BY DIANE DIMOND
Stop it. I’m tired of turning on the news or picking up a newspaper and seeing your pouty faces, screaming for what you think you are due. I’m sick of reading your ill-informed signs adorned with swastikas and promises to beat back fascism. And especially odious are your signs that read, “Trump: Not My President!” Makes one wonder whether you’ve ever studied the real evils of history.
Yes, he is your president. Or he will be, come Inauguration Day. It doesn’t matter whether you voted for Hillary Clinton or wrote in someone else’s name. The contest is over. Trump won fair and square under rules that have been in place for more than two centuries. Stop acting like the outcome should change just because your favorite didn’t win.
This isn’t one of those modern-day sporting events, where everybody gets a trophy no matter who won. This isn’t a game to be played in one of those university “safe spaces,” where no one is allowed to do or say something that might upset another person. This isn’t your pampered workplace, where everyone gets an equal say in how the business works. No. This is real life, based on a historic system called the Electoral College that was designed to give every state an equal per-population say on who is elected president.
For those of you who have been stomping your feet and screaming with spittle flying into the wind about doing away with the Electoral College, take heart. Maybe, just maybe, that will become a reality in your lifetime. But it is not the system we have in place today.
Retiring Sen. Barbara Boxer, D-Calif., is the latest in a line of lawmakers to introduce a bill to expel the Electoral College via a constitutional amendment. Not an easy task.
First, the issue is unlikely to be brought up during this lame-duck session. If, by some miracle, Congress were to pass Boxer’s legislation, it would not take effect unless three-fourths of the states ratify it within seven years of its passage.
To protestors who really want to do more than march in the street: You might want to work for National Popular Vote Inc., the nonprofit that supports the National Popular Vote Interstate Compact, or NPVIC. It is an agreement among states to award all their respective electoral votes to the candidate who wins the popular vote in a given election. So far, 10 states and the District of Columbia have signed on in support, representing just 165 electoral votes, far below the 270 needed to win a presidential election.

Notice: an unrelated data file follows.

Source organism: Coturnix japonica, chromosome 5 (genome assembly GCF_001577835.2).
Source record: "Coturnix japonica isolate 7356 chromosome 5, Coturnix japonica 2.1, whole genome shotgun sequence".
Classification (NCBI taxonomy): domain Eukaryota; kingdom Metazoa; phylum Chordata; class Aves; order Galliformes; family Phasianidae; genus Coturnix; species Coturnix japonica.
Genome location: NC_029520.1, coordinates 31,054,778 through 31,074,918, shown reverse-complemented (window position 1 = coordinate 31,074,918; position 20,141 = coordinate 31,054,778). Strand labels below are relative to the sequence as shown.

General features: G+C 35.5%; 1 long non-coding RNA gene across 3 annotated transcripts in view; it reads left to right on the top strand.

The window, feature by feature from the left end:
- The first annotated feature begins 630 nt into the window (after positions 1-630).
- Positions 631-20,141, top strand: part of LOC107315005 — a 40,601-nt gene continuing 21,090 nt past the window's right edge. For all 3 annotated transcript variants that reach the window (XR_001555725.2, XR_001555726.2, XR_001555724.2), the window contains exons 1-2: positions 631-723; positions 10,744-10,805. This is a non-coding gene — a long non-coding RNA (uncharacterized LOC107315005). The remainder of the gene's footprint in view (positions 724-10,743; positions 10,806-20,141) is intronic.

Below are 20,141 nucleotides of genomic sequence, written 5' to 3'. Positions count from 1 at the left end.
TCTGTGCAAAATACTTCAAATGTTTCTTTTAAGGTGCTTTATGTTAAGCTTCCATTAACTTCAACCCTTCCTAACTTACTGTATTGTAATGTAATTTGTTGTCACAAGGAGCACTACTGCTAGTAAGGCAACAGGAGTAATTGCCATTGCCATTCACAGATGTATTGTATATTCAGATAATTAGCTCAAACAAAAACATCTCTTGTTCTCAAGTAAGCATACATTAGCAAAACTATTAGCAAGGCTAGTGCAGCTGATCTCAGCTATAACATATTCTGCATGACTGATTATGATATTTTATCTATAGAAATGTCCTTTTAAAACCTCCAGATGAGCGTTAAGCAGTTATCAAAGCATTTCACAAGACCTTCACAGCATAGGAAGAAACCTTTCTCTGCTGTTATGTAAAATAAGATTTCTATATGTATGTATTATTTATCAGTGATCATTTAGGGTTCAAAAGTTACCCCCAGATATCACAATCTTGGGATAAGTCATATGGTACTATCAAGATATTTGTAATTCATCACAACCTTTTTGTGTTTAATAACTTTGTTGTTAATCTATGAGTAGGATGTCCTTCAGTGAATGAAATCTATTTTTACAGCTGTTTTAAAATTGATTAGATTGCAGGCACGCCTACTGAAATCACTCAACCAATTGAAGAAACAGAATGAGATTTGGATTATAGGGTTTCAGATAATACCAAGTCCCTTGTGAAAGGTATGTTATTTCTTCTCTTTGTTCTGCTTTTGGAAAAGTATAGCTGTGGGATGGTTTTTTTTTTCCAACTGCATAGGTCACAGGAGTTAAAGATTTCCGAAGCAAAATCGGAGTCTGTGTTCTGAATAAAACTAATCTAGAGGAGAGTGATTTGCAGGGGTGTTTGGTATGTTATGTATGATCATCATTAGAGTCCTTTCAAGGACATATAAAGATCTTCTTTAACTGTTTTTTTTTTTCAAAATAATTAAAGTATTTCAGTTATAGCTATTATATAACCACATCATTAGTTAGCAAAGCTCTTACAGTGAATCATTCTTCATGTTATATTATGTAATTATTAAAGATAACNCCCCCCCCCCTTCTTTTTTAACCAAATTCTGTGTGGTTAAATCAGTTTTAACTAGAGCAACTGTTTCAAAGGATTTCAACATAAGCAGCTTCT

But note: Experts who study this stuff think that even if the NPVIC could get enough support, court challenges would be inevitable. The U.S. Constitution forbids states from entering into any agreement with another state without the consent of Congress.
See? The Electoral College system won’t be easy to abolish, as so many of you demand. It has long endured, not because the system is rigged but because it was carefully crafted and meticulously recrafted when necessary.
I can’t help but wonder, if your candidate had won, would you still have been so vociferous in your demands to scrap the Electoral College? I doubt it.
For those who believe endless street protests are the answer to their unhappiness, here’s another reality check: Voters soundly rejected the Democrats’ tiresome drumbeat projecting that America must bow to a myriad of individual and special interest groups’ needs and set aside what is best for the country. Take a moment to check post-election maps that lay out the state-by-state results. The color red permeates. Republicans now lead in governorship (33 to 15), the U.S. House of Representatives (238 to 193) and the U.S. Senate (51 to 48). And of course, a Republican won the White House.
No, your team didn’t win. Sorry about that. While I respect every American’s right to peacefully demonstrate, it is time to move on; time to figure out a way to work within the system toward the change you want; time to reflect on protesters that decry candidate Trump’s name-calling while holding signs that say he’s evil, a racist, a misogynist, a dictator-in-waiting and other vile names.
Yes, if Hillary Clinton had been elected, we would have undoubtedly had a smoother transition period. But if Clinton had won, let’s be honest, conservatives have never been known to hit the bricks in rowdy, confrontational and sometimes violent street protests. The old tea party demonstrations of 2009-10 looked like Bible revivals compared to what’s happening today.
And finally, ask yourselves, what have the anti-Trump protests accomplished? Like a spoiled child who throws himself or herself on the ground for not getting more playground time, it does very little — except in one regard. The continued demonstrations have denigrated our political system and maligned the office of the presidency. It is a lousy message to send the rest of the world.
Be careful, because the office you diminish today will undoubtedly be occupied by a Democrat in the future.
Rockland resident Diane Dimond is a syndicated columnist, author, regular guest on TV news programs, and correspondent for Newsweek/Daily Beast. Visit her at www.DianeDimond.net or reach her via email [email protected]